- Tavern Brawl The newest mode to Hearthstone offers a lot of variability in play from your normal “build a deck” routine. Probably the most “for fun” mode, Brawl offers new rules on a weekly basis. The full depth of where they can take Brawl, however, hasn’t yet been demonstrated. Brawl, I imagine, appeals to most Hearthstone Players on some level.
For our discussion today, we’re going to look at the two most disparate modes (excluding Brawl for obvious reasons): High-Level Ranked/Tournament play, and Arena.
What’s the Big Deal Between High-Level Constructed Play and Arena?
Both high-level play and Arena appeal strongly to highly skilled players. Take for example Trump and his discussions of “Value Town,” particularly in Arena. Or obviously, the level of skill that Firebat had to display in order to take last year’s Hearthstone World Championship. So, since both of these game modes appeal to the most heavily enfranchised players, why does Blizzard prioritize nerfs and card designs aimed (primarily, though certainly not exclusively) at the tournament scene?
Cards can be considered unique to different modes, either because they were designed specifically for that mode (try creating a combo-style deck in Arena; it won’t work), or have different value in the different modes (I can’t remember the last time I saw Chillwind Yeti in a tournament-level deck, but it’s fantastic in Arena). So, going back to our discussion of cogs, high-level play and Arena can easily be seen as virtually two different games, each using a number of shared rules and mechanics in the form of cards. That’s a lot of work for Blizzard to keep track of: designing two unique games that each have a number of restrictions in the form of required components!
But this problem is nothing new to CCG designers. Look at other games like Magic, SolForge, Hex, etc. Most CCGs have a drafting mode similar to Arena in which players are restricted in which cards they build a deck with, from a random pool. These games design refreshing cards that can be seen predominantly in either format, and sometimes in both constructed and what we call limited formats. Hearthstone does have a large variety of excellent cards that are perfect for Arena specifically, such as the aforementioned Chillwind Yeti or . But most of these cards were designed for the Base Set, and we haven’t seen a significant amount of new Arena-focused cards, so the percentage of them in the card pool we wind up with in Arena is lower. So where is the disconnect in priorities when it comes to Hearthstone specifically?
The two biggest disconnects between Arena and High-Level play are in the way official tournaments are structured and how Hearthstone views its rarities.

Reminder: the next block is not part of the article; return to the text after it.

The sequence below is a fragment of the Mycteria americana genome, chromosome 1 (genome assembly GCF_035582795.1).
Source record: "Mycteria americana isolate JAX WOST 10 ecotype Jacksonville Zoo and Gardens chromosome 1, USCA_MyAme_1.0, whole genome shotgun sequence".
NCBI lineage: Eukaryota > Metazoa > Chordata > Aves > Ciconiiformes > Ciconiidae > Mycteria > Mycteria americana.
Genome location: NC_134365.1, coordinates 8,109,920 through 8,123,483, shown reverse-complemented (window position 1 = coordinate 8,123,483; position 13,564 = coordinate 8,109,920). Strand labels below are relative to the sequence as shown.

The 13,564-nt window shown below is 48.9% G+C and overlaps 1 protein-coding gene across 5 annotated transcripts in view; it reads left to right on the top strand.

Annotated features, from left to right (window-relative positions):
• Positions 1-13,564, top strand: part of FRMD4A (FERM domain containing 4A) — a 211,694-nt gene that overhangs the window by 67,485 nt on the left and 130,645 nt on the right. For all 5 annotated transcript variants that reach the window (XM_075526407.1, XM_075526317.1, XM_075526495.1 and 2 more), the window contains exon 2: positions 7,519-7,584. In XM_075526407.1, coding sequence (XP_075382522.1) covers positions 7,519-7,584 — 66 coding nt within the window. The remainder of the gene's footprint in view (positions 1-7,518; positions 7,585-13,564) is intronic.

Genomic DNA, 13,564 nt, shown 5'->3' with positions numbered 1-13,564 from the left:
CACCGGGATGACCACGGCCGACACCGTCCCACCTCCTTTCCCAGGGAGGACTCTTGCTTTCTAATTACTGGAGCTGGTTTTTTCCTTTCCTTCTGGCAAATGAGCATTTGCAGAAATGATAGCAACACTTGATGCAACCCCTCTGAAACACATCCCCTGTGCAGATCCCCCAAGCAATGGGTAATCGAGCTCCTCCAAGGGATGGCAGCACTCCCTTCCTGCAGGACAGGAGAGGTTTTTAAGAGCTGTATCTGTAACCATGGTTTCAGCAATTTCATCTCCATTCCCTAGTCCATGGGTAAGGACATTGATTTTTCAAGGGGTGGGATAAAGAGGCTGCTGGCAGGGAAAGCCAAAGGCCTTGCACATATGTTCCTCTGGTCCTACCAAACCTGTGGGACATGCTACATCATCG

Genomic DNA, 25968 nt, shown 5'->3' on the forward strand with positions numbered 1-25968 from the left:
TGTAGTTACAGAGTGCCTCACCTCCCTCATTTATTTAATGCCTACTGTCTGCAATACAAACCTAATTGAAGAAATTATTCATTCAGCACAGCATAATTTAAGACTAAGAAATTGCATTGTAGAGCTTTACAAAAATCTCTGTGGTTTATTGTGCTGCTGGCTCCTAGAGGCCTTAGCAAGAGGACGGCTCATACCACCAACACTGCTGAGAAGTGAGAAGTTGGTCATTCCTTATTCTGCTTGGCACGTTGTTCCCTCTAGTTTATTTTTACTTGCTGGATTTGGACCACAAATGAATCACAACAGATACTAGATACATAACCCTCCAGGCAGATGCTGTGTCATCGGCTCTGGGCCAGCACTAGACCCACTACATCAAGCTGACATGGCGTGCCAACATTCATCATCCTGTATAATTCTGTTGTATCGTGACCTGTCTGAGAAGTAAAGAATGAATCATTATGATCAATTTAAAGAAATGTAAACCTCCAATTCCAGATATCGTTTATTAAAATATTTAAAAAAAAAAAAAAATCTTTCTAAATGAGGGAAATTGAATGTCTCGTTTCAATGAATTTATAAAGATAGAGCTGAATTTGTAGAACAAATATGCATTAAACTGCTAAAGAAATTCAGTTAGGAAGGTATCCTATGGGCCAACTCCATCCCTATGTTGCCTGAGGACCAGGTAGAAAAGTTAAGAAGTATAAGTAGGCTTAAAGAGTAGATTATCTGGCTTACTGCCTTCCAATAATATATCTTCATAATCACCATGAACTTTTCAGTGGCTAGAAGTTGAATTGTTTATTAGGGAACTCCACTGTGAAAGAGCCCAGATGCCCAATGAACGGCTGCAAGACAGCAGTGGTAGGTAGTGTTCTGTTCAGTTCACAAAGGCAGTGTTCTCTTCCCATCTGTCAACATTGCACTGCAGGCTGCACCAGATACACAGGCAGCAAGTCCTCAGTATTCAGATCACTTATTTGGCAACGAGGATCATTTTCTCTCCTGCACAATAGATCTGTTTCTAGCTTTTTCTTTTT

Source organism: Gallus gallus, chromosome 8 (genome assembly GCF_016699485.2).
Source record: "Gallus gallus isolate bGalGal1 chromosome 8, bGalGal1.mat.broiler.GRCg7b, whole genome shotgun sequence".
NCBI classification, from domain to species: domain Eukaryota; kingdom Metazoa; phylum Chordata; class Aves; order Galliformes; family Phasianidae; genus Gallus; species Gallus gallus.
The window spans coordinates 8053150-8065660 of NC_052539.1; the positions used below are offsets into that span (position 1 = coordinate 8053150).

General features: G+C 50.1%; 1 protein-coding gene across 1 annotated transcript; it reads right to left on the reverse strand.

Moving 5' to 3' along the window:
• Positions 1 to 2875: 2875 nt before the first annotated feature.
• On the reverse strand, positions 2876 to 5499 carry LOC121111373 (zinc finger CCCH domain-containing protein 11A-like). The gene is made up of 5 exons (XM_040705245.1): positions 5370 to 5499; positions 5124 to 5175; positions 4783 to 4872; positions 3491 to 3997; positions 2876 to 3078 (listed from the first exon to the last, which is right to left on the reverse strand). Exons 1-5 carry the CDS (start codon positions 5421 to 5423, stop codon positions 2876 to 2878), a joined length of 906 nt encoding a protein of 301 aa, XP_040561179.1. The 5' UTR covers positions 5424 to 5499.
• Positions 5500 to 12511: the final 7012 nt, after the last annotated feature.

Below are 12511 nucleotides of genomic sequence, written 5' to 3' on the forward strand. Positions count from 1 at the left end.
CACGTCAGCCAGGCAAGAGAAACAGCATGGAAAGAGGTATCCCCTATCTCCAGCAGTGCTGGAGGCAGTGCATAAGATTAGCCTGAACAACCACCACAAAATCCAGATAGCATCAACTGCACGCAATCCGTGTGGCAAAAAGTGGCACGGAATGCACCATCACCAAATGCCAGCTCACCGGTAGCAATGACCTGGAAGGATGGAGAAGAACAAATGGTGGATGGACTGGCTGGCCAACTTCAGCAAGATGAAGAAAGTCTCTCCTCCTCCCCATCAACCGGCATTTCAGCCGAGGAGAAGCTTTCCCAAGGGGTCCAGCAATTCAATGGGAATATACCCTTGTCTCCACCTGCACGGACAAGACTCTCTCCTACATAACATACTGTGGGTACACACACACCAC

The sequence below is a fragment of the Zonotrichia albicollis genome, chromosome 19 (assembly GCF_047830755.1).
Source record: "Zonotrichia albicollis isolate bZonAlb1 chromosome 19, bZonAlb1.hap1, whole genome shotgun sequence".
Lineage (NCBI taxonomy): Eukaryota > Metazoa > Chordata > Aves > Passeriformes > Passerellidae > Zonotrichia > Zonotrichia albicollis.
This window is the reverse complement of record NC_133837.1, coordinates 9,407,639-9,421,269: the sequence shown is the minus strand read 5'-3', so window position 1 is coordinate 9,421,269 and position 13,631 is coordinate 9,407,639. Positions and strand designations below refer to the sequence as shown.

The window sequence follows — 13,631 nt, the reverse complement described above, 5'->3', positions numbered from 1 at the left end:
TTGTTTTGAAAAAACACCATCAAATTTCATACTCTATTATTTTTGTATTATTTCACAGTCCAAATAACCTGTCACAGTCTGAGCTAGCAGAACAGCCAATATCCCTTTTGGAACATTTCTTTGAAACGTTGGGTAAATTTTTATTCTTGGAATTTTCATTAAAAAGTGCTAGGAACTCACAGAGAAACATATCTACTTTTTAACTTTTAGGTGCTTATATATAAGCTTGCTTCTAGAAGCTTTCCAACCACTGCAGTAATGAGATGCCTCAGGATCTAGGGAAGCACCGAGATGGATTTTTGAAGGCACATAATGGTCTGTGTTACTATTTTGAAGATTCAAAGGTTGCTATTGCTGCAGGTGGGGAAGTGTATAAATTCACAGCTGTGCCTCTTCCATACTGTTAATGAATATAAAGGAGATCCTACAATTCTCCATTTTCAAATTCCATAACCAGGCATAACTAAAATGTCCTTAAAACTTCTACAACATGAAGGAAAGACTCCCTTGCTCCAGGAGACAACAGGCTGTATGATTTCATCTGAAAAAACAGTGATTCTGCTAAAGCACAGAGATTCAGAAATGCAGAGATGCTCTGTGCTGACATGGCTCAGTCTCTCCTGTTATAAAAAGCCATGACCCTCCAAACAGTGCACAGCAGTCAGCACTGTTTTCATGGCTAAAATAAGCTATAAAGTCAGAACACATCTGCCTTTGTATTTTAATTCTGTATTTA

The Rarity Disconnect
The easiest one to tackle first is the issue of rarity. Hearthstone is a very complex game, as are all CCGs. And arguably the best way to make a complex game easy to understand is to keep players from having to learn about and interact with most of the complex pieces all at once. Take a look at Hearthstone cards, or any good CCG for that matter, and you will usually find that the most complex cards are located at the higher rarities, and the cards that easiest to understand are at lower rarities. Note that this doesn’t have as much to do with power level, though that can play a factor, but is primarily in regards to complexity. There are tons of very high-powered but low-rarity cards such as Leper Gnome and Knife Juggler that will consistently see play in a variety of decks. Compare those to Sylvanas Windrunner which has a very difficult ability to use correctly. Sylvanas has a number of complex interactions with both what your opponent may have in hand and even what you can do to use it to your greatest advantage (such as the concept of killing your own minion)! If you remember back to your earliest days in Hearthstone, before you started buying a bunch of packs, exploring Naxxramas, or grinding through Arena, you had very few high rarity cards (and very few cards altogether for that matter). This was carefully balanced so that you would not be overwhelmed by too much new content and too many additional strategies and concepts that you would have to learn right at the beginning. Becoming good at a CCG like Hearthstone takes time and dedication to earn the cards you need as well as learn the proper strategies to use them effectively.
This is very important to Arena, as the cards that are listed at common need to be of an appropriate power level to give your deck steam because they are going to be seen the most often. This paired with the complexity issue begs the question of how to balance these two aspects of the cards’ rarities. The issue for Blizzard designers is made even more difficult because they also have to worry about crafting costs, meaning that a card’s rarity also relates directly to how available it will be to newer players. This is an even stronger correlation between rarity and availability than in other non-digital CCG games like Magic. At the end of the day, when looking at a card’s rarity, balancing will be given priority to constructed play here, because that is how most players will interact with the game (especially starting out with their earliest games), and the developers want to be cognizant of the complexity these players will run into. Raising the power level of (let’s say) “Rare” cards might help Arena be more dynamic, but weakens the quality of games on the Ladder, as players can easily craft more powerful cards which throws the balance out of whack.
The Tournament Disconnect
As evidenced by the events of BlizzCon, Blizzard is all about tournaments, which is the right move to make.